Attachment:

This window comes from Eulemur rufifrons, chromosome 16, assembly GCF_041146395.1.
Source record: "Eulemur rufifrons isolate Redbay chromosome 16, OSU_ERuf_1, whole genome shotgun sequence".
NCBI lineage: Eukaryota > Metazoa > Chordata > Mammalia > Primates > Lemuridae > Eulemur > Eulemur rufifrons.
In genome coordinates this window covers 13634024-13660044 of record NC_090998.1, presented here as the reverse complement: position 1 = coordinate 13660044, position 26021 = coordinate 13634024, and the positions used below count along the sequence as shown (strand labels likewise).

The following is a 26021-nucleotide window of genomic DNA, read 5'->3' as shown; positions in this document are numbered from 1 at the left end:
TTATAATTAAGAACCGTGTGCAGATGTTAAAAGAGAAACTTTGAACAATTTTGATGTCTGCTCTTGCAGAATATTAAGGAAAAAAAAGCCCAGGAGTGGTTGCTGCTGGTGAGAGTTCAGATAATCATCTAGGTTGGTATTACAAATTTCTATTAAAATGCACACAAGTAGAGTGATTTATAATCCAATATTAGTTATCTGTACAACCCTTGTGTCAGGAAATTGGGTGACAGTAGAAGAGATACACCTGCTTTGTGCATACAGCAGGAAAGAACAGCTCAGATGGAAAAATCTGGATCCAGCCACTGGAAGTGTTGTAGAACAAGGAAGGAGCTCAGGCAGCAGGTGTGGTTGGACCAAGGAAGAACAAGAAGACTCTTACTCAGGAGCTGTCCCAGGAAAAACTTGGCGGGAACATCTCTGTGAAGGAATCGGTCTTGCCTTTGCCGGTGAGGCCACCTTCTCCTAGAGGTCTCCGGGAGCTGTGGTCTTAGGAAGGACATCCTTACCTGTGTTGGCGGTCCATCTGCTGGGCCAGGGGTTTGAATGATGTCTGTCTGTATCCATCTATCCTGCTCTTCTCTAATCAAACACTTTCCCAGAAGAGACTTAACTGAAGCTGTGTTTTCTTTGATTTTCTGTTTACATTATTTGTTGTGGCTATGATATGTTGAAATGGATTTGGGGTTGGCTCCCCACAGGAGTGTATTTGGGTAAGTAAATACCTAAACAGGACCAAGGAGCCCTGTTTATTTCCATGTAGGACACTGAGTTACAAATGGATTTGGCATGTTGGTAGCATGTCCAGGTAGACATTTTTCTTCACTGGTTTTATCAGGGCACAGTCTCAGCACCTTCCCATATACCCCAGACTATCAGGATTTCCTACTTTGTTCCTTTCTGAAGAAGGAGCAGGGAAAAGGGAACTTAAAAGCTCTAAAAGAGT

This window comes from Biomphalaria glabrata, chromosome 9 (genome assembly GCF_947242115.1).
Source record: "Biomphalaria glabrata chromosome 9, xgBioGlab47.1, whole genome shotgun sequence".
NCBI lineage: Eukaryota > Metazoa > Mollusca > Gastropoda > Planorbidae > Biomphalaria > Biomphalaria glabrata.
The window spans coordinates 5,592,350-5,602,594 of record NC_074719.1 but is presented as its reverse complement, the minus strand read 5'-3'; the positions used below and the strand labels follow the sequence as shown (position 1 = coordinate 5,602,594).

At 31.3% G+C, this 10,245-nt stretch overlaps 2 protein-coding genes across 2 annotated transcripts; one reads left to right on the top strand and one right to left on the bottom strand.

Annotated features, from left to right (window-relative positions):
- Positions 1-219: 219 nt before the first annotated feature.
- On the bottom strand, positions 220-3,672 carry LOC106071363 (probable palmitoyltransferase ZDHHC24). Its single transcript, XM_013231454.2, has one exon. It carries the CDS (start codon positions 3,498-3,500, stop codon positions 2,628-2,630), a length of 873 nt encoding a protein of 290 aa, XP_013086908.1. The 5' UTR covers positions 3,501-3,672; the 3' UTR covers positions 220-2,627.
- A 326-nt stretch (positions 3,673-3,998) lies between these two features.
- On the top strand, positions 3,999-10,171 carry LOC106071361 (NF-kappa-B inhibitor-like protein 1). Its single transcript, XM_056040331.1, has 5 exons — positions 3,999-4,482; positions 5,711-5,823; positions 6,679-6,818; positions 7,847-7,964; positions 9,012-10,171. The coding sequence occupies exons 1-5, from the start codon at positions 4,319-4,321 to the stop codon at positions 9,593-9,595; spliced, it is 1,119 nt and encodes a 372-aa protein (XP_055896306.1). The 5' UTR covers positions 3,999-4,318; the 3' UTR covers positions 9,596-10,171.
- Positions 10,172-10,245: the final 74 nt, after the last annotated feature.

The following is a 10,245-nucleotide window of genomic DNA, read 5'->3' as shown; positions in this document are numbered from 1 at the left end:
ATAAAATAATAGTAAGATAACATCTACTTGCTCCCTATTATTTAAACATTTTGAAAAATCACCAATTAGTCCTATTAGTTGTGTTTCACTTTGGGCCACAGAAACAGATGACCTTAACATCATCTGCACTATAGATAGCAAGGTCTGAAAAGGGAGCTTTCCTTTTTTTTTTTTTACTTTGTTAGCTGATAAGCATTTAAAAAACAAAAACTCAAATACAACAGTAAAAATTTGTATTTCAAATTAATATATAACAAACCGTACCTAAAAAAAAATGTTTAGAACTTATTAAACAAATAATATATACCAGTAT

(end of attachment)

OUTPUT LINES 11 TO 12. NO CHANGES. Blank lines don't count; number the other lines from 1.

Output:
At 31.3% G+C, this 10,245-nt stretch overlaps 2 protein-coding genes across 2 annotated transcripts; one reads left to right on the top strand and one right to left on the bottom strand.

Annotated features, from left to right (window-relative positions):